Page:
Maritime Flavours Guidebook and Cookbook: With Recipes from the Maritime Provinces' Finest Inns and Restaurants.

Description

176 pages
Contains Index
$24.95
ISBN 978-0-88780-768-8
DDC 641.59715

Year

2008

Contributor

Photos by Keith Vaughan
Reviewed by John R. Abbott

John Abbott is a professor of history at Laurentian University’s Algoma University College. He is the co-author of The Border at Sault Ste Marie and The History of Fort St. Joseph.

Review

Experience suggests that cookbooks purporting to offer recipes from a region’s “finest inns and restaurants” are often of little use for anything but a remembrance of trips taken and money (mis)spent. Sometimes they are blatantly promotional, written—one suspects—to specifications prescribed by umbrella organizations. Or they contain recipes that, while manageable in restaurants staffed by professional chefs and support staff, are quite beyond the abilities and inclinations of solitary individuals in home kitchens. Occasionally they are merely feel-good photographic displays of local colour, garnished with a few recipes, but lacking in the historical context readers need to understand the provenance of inns, restaurants, chefs, and owners.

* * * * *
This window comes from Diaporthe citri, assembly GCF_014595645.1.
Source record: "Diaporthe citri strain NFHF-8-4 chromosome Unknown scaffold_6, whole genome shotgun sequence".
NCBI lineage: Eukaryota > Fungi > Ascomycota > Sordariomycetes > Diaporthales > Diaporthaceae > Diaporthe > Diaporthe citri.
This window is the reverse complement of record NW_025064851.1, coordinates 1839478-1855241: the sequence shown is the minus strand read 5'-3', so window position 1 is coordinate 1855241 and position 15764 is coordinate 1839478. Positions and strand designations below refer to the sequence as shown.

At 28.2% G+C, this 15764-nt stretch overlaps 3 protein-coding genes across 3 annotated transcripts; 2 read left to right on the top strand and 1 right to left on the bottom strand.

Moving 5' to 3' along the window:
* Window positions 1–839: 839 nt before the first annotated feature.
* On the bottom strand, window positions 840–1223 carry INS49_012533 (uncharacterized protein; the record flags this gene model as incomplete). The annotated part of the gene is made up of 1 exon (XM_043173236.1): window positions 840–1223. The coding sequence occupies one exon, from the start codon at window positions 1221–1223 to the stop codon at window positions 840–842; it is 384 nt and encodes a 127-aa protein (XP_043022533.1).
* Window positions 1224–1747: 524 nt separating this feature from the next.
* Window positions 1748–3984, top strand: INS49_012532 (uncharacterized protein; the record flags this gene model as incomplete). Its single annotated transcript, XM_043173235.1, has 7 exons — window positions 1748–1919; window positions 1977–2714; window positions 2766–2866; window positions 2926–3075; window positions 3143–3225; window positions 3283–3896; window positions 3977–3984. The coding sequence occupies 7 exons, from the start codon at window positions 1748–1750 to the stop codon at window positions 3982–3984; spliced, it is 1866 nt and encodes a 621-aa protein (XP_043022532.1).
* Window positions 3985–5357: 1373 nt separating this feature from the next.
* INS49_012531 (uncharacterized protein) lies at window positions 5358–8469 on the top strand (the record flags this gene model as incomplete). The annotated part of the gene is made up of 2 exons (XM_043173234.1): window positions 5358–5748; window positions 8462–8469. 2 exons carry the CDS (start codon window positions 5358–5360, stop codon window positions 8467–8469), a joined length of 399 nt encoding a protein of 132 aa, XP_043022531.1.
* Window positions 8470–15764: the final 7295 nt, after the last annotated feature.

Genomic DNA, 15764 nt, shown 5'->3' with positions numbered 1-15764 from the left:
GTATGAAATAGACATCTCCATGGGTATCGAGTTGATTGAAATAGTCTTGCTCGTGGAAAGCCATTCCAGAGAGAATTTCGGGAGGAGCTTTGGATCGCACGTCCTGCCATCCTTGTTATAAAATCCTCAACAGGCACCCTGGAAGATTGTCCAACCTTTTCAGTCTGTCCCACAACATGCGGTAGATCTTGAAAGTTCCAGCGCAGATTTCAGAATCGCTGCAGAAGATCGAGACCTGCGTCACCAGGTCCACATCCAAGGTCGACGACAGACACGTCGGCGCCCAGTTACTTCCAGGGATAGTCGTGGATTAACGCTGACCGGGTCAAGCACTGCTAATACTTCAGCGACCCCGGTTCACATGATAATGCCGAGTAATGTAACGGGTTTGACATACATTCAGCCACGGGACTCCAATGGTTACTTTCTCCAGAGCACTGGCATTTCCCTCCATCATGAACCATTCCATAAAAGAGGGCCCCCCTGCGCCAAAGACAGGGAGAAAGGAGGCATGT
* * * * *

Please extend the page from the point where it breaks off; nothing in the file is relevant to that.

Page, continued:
Maritime Flavours is a brilliant exception. The recipes have been tested in the home kitchen, and were chosen to reflect the culinary styles of individual establishments (making due allowance for the peripatetic nature of chefs). Not only are almost all of the recipes within the accomplished domestic cook’s ambit of competence, but they are also to some extent a guide to the style of dining one might expect to enjoy on a culinary voyage of discovery. Every recipe in chapters offering appetizers, soups, salads, seafood, mains, vegetables, desserts, and breads begins with an introduction. Experienced cooks will be delighted by simple variations in standard dishes which transform their flavours and sometime their appearance. The seafood cocktail from the Rossmount Inn features mussels, scallops, and shrimp in a Dijon-based vinaigrette. Michael Smith’s recipes are the most complex on offer, but the chef of the Inn at Bay Fortune offers up a recipe for chowder (blue mussels in a sweet potato soup garnished with spicy butter) to die for. Three concluding chapters describe and locate each of the selected inns and restaurants in New Brunswick, Nova Scotia, and Prince Edward Island. Highly recommended both for the cook and the traveller.

Citation

Elliott, Elaine, and Virginia Lee., “Maritime Flavours Guidebook and Cookbook: With Recipes from the Maritime Provinces' Finest Inns and Restaurants.,” Canadian Book Review Annual Online, accessed April 22, 2024, https://cbra.library.utoronto.ca/items/show/26551.